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Top three reasons for malpractice suits – and how to mitigate your risk

Clients suing their lawyers has become more acceptable and easier to do, says a veteran attorney reflecting on changes during the past three decades in the legal malpractice arena.

A solo lawyer who has specialized in malpractice since 1989, William Gwire explains that lawyers have lost what used to be long-term relationships with clients. “Law has become a more fungible commodity, so there’s not quite the guilt in suing your lawyer,” he says.

In a recent attorney profile featured in ABA Law Practice Today, Gwire offers further insight on his area of practice as well as lessons learned in the business.

Among those lessons, Gwire shares three of the top reasons that lawyers get sued for malpractice – and what you can do to mitigate the risk.

Reason 1: Overwork – “Lawyers are stretched too thin and not devoting enough time to the proper care and treatment of their cases,” Gwire says. “Malpractice happens as a result of simple oversight.”

Solution: “Slow down and give your client’s case the attention it deserves,” Gwire advises. It may seem like a no-brainer, but “don’t shortcut the needed work and try not to get overloaded with cases in your practice.”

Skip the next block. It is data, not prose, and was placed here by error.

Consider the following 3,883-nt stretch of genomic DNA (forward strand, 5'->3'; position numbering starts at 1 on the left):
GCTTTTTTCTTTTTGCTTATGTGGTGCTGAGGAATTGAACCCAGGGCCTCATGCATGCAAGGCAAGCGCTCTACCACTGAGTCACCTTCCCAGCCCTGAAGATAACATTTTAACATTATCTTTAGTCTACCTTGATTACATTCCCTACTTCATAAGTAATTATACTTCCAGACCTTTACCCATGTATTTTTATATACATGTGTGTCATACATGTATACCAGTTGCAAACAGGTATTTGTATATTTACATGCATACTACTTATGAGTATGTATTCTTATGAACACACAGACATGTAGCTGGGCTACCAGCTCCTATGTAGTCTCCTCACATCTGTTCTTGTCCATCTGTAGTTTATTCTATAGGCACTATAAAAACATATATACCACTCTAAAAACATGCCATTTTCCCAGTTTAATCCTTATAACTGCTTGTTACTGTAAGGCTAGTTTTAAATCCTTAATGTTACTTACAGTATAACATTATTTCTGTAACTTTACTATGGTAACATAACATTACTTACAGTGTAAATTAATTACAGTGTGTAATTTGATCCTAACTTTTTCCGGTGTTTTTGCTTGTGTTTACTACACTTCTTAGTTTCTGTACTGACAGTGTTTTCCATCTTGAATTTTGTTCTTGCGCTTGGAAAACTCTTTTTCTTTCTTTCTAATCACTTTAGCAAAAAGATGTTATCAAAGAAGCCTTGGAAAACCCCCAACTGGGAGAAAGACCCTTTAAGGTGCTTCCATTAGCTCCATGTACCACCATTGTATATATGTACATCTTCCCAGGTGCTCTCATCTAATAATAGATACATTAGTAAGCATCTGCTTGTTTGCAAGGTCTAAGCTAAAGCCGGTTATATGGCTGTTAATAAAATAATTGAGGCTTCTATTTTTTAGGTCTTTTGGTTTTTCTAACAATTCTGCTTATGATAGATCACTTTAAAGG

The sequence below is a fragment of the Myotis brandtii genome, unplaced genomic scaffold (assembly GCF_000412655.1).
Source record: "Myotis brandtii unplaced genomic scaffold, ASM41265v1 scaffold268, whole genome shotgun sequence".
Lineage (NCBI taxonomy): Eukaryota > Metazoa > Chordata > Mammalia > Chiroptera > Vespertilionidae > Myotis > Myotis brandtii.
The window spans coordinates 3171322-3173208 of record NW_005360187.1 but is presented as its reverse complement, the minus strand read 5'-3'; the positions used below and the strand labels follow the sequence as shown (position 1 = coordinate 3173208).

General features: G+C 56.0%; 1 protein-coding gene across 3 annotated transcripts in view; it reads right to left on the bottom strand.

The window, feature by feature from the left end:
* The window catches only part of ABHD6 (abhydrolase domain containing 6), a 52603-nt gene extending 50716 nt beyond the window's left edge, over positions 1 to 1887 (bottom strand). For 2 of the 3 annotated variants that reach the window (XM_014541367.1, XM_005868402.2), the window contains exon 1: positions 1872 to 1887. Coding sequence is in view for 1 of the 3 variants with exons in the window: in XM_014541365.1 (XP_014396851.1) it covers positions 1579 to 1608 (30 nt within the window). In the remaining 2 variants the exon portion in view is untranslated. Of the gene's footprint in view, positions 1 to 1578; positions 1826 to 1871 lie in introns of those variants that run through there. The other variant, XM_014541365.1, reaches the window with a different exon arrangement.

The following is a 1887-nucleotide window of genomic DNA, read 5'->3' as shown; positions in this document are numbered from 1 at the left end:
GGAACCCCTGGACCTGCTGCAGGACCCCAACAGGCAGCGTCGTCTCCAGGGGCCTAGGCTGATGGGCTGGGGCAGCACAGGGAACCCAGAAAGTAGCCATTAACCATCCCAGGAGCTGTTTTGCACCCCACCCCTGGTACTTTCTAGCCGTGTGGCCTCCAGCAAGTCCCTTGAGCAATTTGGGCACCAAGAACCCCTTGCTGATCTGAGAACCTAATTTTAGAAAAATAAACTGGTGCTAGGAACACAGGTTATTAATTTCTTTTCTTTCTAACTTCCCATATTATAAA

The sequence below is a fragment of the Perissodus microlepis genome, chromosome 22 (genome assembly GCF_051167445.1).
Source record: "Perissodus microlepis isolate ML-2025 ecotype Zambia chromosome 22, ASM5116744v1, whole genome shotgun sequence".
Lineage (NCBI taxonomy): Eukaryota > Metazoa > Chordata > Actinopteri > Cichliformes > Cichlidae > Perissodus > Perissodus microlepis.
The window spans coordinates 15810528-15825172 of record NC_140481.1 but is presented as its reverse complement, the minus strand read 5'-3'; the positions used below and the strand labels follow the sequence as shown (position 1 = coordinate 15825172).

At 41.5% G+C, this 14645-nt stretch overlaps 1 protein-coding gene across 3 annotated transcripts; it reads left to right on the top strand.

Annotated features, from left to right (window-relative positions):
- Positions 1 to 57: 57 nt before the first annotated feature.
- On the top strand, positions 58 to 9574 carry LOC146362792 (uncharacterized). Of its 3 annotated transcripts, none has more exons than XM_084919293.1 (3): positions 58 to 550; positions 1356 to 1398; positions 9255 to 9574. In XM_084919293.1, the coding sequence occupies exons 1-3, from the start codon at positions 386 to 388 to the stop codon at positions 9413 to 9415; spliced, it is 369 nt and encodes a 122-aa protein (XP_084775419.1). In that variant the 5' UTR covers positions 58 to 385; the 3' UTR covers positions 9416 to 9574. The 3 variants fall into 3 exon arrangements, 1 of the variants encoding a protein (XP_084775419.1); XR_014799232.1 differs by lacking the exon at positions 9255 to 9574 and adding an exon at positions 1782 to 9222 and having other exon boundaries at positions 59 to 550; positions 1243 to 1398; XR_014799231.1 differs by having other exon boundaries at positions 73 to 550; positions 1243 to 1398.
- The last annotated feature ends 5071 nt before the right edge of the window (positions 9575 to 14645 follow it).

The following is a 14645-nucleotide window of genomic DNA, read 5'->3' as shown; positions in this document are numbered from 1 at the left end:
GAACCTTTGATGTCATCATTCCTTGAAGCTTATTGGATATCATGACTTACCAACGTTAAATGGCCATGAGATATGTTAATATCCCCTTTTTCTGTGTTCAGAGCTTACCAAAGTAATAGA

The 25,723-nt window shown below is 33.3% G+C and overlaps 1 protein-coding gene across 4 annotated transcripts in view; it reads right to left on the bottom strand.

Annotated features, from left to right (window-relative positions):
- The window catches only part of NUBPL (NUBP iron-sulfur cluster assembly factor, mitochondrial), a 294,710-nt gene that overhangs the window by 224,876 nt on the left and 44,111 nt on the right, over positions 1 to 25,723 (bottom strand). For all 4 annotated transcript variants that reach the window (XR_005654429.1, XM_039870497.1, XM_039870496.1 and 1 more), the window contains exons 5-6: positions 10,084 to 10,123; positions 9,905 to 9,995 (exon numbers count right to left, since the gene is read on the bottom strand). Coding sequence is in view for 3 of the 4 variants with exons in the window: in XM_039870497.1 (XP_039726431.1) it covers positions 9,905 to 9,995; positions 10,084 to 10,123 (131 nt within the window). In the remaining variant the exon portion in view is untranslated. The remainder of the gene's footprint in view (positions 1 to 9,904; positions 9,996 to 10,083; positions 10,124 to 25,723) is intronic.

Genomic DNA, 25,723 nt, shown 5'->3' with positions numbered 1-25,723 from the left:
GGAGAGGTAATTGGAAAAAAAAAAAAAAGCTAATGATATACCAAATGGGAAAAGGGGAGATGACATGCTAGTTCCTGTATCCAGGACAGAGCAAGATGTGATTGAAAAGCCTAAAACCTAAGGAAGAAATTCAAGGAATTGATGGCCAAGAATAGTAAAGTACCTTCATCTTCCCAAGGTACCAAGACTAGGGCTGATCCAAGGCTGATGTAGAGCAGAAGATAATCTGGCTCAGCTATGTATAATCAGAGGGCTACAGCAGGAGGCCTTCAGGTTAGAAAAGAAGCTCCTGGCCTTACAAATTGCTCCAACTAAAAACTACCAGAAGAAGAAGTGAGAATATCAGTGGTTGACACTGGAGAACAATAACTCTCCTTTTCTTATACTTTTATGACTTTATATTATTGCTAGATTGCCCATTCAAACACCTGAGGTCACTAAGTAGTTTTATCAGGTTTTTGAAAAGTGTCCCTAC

Reason 2:  Inexperience – “Lawyers, both young and old, are handling matters that are beyond their skill and experience, and for the younger lawyers, there’s not enough oversight from more experienced attorneys,” Gwire reports.

Solution: Your client’s case is not the place to learn a new practice area, Gwire says. “Don’t take on work that you’re not capable of handling, or where you can’t supervise the work of inexperienced associates.”

Reason 3: Inadequate case evaluation – Gwire warns that too many lawyers rush into lawsuits only to discover much too far down the road that their case is in serious trouble.

Solution: “Put the work into evaluating the case up front,” Gwire says. “Do the research, interview the witnesses, question your client as the opposing counsel will.”

Finally, there’s one important strategy, perhaps above all others, to avoid a malpractice suit: Apologize.

“I have found that clients can be as upset, if not more upset, by the lawyer’s refusal to accept responsibility and say they’re sorry than they are about the loss itself,” Gwire says.

Read the full profile on Gwire, “Legal Malpractice Attorney Offers Insight.”

ABA Law Practice Today is a publication of the ABA Law Practice Division

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